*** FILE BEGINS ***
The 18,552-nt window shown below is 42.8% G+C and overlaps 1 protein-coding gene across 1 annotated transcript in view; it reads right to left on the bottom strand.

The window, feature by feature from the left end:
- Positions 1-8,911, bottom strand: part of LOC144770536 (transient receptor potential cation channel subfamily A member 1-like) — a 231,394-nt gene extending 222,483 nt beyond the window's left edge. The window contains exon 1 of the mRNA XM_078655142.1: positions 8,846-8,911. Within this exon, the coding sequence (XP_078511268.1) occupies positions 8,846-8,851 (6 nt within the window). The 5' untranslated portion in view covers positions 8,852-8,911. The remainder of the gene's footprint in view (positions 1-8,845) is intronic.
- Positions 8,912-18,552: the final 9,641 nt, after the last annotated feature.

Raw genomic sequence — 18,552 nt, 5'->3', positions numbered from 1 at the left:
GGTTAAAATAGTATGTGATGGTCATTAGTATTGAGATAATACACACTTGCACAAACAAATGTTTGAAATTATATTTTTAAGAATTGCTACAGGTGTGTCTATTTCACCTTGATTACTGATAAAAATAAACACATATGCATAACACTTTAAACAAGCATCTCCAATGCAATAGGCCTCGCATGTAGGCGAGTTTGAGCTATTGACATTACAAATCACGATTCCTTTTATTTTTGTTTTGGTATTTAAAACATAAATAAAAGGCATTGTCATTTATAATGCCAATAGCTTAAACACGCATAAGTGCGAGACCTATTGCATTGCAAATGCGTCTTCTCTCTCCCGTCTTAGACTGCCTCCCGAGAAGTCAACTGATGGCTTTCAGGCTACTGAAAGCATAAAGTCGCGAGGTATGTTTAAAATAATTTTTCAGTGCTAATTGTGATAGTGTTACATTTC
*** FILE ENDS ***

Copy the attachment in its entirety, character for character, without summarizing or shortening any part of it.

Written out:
The 18,552-nt window shown below is 42.8% G+C and overlaps 1 protein-coding gene across 1 annotated transcript in view; it reads right to left on the bottom strand.

The window, feature by feature from the left end:
- Positions 1-8,911, bottom strand: part of LOC144770536 (transient receptor potential cation channel subfamily A member 1-like) — a 231,394-nt gene extending 222,483 nt beyond the window's left edge. The window contains exon 1 of the mRNA XM_078655142.1: positions 8,846-8,911. Within this exon, the coding sequence (XP_078511268.1) occupies positions 8,846-8,851 (6 nt within the window). The 5' untranslated portion in view covers positions 8,852-8,911. The remainder of the gene's footprint in view (positions 1-8,845) is intronic.
- Positions 8,912-18,552: the final 9,641 nt, after the last annotated feature.

Raw genomic sequence — 18,552 nt, 5'->3', positions numbered from 1 at the left:
GGTTAAAATAGTATGTGATGGTCATTAGTATTGAGATAATACACACTTGCACAAACAAATGTTTGAAATTATATTTTTAAGAATTGCTACAGGTGTGTCTATTTCACCTTGATTACTGATAAAAATAAACACATATGCATAACACTTTAAACAAGCATCTCCAATGCAATAGGCCTCGCATGTAGGCGAGTTTGAGCTATTGACATTACAAATCACGATTCCTTTTATTTTTGTTTTGGTATTTAAAACATAAATAAAAGGCATTGTCATTTATAATGCCAATAGCTTAAACACGCATAAGTGCGAGACCTATTGCATTGCAAATGCGTCTTCTCTCTCCCGTCTTAGACTGCCTCCCGAGAAGTCAACTGATGGCTTTCAGGCTACTGAAAGCATAAAGTCGCGAGGTATGTTTAAAATAATTTTTCAGTGCTAATTGTGATAGTGTTACATTTC